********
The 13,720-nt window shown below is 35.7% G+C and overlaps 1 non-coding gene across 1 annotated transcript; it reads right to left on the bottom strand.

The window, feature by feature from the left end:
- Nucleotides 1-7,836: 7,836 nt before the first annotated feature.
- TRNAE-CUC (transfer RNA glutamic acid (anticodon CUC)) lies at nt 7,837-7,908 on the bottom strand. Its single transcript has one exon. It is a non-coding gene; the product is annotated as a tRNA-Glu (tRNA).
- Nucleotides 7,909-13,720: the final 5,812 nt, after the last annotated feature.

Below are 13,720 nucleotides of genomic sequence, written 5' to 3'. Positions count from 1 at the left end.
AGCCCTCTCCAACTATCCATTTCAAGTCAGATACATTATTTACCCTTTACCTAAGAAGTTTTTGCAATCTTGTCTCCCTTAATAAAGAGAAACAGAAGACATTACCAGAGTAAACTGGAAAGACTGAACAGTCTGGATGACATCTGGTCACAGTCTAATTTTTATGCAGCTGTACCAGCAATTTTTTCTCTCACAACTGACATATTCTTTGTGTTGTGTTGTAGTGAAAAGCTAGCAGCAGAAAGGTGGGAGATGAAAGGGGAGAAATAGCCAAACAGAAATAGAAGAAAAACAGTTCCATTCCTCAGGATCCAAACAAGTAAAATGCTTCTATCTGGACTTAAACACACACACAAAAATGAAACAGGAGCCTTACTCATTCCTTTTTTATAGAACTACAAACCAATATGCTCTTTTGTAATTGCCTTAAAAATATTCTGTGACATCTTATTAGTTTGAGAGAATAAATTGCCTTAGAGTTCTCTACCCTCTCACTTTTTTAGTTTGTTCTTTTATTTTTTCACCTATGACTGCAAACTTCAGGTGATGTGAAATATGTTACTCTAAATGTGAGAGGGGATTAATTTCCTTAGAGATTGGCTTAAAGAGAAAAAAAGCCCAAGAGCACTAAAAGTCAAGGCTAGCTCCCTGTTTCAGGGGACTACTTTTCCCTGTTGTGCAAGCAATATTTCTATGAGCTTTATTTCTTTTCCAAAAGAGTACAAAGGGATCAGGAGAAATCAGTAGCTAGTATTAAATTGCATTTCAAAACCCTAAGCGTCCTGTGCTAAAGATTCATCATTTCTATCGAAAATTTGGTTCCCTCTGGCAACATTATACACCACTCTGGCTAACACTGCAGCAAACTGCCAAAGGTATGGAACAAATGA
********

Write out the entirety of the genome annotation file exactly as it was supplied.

The 13,720-nt window shown below is 35.7% G+C and overlaps 1 non-coding gene across 1 annotated transcript; it reads right to left on the bottom strand.

The window, feature by feature from the left end:
- Nucleotides 1-7,836: 7,836 nt before the first annotated feature.
- TRNAE-CUC (transfer RNA glutamic acid (anticodon CUC)) lies at nt 7,837-7,908 on the bottom strand. Its single transcript has one exon. It is a non-coding gene; the product is annotated as a tRNA-Glu (tRNA).
- Nucleotides 7,909-13,720: the final 5,812 nt, after the last annotated feature.

Below are 13,720 nucleotides of genomic sequence, written 5' to 3'. Positions count from 1 at the left end.
AGCCCTCTCCAACTATCCATTTCAAGTCAGATACATTATTTACCCTTTACCTAAGAAGTTTTTGCAATCTTGTCTCCCTTAATAAAGAGAAACAGAAGACATTACCAGAGTAAACTGGAAAGACTGAACAGTCTGGATGACATCTGGTCACAGTCTAATTTTTATGCAGCTGTACCAGCAATTTTTTCTCTCACAACTGACATATTCTTTGTGTTGTGTTGTAGTGAAAAGCTAGCAGCAGAAAGGTGGGAGATGAAAGGGGAGAAATAGCCAAACAGAAATAGAAGAAAAACAGTTCCATTCCTCAGGATCCAAACAAGTAAAATGCTTCTATCTGGACTTAAACACACACACAAAAATGAAACAGGAGCCTTACTCATTCCTTTTTTATAGAACTACAAACCAATATGCTCTTTTGTAATTGCCTTAAAAATATTCTGTGACATCTTATTAGTTTGAGAGAATAAATTGCCTTAGAGTTCTCTACCCTCTCACTTTTTTAGTTTGTTCTTTTATTTTTTCACCTATGACTGCAAACTTCAGGTGATGTGAAATATGTTACTCTAAATGTGAGAGGGGATTAATTTCCTTAGAGATTGGCTTAAAGAGAAAAAAAGCCCAAGAGCACTAAAAGTCAAGGCTAGCTCCCTGTTTCAGGGGACTACTTTTCCCTGTTGTGCAAGCAATATTTCTATGAGCTTTATTTCTTTTCCAAAAGAGTACAAAGGGATCAGGAGAAATCAGTAGCTAGTATTAAATTGCATTTCAAAACCCTAAGCGTCCTGTGCTAAAGATTCATCATTTCTATCGAAAATTTGGTTCCCTCTGGCAACATTATACACCACTCTGGCTAACACTGCAGCAAACTGCCAAAGGTATGGAACAAATGA